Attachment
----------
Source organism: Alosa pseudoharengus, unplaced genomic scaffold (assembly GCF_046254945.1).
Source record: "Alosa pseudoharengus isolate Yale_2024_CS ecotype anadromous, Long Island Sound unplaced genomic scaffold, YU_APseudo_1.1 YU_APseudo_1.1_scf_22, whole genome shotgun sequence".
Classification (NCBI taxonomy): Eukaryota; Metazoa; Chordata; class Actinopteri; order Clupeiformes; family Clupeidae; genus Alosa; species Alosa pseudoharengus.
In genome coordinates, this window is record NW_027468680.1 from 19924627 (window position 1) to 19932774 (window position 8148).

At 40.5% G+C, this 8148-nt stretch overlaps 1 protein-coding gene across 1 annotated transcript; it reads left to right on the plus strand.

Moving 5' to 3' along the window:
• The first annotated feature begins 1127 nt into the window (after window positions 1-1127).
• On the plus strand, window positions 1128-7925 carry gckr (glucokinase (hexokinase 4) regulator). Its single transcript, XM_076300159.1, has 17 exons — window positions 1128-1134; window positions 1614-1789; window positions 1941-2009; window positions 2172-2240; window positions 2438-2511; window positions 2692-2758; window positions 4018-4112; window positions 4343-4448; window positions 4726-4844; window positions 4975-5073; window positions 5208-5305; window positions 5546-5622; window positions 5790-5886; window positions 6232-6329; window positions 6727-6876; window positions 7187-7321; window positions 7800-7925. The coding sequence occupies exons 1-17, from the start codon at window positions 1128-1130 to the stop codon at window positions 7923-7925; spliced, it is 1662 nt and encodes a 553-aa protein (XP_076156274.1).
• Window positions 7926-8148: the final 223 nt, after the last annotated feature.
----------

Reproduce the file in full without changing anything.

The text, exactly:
Source organism: Alosa pseudoharengus, unplaced genomic scaffold (assembly GCF_046254945.1).
Source record: "Alosa pseudoharengus isolate Yale_2024_CS ecotype anadromous, Long Island Sound unplaced genomic scaffold, YU_APseudo_1.1 YU_APseudo_1.1_scf_22, whole genome shotgun sequence".
Classification (NCBI taxonomy): Eukaryota; Metazoa; Chordata; class Actinopteri; order Clupeiformes; family Clupeidae; genus Alosa; species Alosa pseudoharengus.
In genome coordinates, this window is record NW_027468680.1 from 19924627 (window position 1) to 19932774 (window position 8148).

At 40.5% G+C, this 8148-nt stretch overlaps 1 protein-coding gene across 1 annotated transcript; it reads left to right on the plus strand.

Moving 5' to 3' along the window:
• The first annotated feature begins 1127 nt into the window (after window positions 1-1127).
• On the plus strand, window positions 1128-7925 carry gckr (glucokinase (hexokinase 4) regulator). Its single transcript, XM_076300159.1, has 17 exons — window positions 1128-1134; window positions 1614-1789; window positions 1941-2009; window positions 2172-2240; window positions 2438-2511; window positions 2692-2758; window positions 4018-4112; window positions 4343-4448; window positions 4726-4844; window positions 4975-5073; window positions 5208-5305; window positions 5546-5622; window positions 5790-5886; window positions 6232-6329; window positions 6727-6876; window positions 7187-7321; window positions 7800-7925. The coding sequence occupies exons 1-17, from the start codon at window positions 1128-1130 to the stop codon at window positions 7923-7925; spliced, it is 1662 nt and encodes a 553-aa protein (XP_076156274.1).
• Window positions 7926-8148: the final 223 nt, after the last annotated feature.